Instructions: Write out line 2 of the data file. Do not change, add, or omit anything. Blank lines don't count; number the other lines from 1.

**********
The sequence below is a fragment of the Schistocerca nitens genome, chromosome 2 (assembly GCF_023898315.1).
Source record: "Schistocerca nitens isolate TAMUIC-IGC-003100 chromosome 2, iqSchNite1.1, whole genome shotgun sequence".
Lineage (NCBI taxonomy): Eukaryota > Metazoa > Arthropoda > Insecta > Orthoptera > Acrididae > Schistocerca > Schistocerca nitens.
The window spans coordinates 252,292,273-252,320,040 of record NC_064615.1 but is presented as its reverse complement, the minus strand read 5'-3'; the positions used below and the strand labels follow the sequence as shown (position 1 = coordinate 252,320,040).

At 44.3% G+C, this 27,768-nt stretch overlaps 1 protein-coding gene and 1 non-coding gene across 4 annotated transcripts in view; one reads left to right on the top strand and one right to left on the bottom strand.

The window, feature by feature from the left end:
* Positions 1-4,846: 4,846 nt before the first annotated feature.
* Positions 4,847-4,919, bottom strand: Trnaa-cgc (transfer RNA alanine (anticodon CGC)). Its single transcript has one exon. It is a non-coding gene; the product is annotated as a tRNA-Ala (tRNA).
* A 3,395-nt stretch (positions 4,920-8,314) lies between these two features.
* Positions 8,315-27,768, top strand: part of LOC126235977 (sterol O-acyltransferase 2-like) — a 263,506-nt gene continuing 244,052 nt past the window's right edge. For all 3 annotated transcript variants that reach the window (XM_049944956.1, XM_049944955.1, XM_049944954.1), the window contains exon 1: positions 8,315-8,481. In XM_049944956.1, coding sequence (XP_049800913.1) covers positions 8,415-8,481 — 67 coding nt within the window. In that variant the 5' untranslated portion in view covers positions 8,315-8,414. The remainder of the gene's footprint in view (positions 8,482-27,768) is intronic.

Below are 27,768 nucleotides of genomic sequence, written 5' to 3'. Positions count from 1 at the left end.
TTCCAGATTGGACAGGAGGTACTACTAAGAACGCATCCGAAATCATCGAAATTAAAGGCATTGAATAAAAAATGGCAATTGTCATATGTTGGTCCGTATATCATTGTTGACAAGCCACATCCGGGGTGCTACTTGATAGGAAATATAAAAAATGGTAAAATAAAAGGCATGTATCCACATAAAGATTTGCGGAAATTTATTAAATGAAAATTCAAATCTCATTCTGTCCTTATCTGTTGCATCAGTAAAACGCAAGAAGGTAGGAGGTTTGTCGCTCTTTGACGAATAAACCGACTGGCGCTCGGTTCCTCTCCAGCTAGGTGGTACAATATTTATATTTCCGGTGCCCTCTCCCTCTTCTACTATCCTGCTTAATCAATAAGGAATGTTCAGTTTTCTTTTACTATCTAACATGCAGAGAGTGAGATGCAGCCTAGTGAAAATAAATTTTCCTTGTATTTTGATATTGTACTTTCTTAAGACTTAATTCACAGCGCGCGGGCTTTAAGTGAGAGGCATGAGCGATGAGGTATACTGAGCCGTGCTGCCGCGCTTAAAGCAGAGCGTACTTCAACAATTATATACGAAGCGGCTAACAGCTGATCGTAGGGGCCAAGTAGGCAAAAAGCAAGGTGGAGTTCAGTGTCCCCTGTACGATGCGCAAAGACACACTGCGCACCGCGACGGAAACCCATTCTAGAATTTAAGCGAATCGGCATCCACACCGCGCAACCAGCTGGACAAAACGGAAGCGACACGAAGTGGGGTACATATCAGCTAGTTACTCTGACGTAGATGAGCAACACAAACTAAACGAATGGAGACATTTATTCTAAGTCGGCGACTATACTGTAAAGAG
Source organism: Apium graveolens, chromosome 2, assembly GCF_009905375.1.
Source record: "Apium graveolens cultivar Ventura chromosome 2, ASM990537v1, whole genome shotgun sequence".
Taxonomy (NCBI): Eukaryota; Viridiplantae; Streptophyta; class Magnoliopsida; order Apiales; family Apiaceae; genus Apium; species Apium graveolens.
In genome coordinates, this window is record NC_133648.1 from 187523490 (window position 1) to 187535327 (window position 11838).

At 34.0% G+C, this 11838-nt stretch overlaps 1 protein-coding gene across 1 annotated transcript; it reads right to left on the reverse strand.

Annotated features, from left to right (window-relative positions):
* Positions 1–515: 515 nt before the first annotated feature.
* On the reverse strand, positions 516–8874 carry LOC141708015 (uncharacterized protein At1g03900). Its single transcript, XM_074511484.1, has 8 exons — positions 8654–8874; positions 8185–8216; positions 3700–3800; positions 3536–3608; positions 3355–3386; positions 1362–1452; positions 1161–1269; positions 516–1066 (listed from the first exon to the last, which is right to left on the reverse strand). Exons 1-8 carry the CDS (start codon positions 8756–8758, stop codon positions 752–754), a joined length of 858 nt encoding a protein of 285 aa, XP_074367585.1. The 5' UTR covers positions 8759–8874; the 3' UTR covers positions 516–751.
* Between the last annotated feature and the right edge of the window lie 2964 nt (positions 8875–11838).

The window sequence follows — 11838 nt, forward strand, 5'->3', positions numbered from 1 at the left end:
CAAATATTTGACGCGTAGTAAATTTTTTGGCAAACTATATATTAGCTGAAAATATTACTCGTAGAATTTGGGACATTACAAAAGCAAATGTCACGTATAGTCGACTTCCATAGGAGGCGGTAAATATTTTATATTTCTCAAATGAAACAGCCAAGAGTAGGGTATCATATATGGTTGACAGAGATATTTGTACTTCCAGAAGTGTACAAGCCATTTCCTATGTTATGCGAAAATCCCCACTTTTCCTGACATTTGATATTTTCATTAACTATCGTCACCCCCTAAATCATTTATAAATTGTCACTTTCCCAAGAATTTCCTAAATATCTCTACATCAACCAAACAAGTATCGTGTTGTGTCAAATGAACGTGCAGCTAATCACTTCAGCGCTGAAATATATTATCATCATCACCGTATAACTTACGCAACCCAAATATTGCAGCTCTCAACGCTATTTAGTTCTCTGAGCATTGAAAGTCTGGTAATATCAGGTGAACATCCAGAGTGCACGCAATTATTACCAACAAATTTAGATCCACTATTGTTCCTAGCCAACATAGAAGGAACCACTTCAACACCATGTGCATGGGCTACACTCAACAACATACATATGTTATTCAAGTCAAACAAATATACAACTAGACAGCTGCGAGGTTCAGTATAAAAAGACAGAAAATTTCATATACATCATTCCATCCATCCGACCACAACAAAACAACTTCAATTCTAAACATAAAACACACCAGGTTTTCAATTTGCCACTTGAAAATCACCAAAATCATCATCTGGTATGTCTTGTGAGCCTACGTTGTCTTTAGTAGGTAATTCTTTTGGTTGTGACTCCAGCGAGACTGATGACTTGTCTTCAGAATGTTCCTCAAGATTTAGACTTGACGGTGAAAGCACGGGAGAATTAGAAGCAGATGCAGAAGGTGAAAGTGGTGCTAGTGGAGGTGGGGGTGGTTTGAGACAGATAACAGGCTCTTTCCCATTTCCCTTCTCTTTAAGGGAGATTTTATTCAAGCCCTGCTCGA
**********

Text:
Source record: "Schistocerca nitens isolate TAMUIC-IGC-003100 chromosome 2, iqSchNite1.1, whole genome shotgun sequence".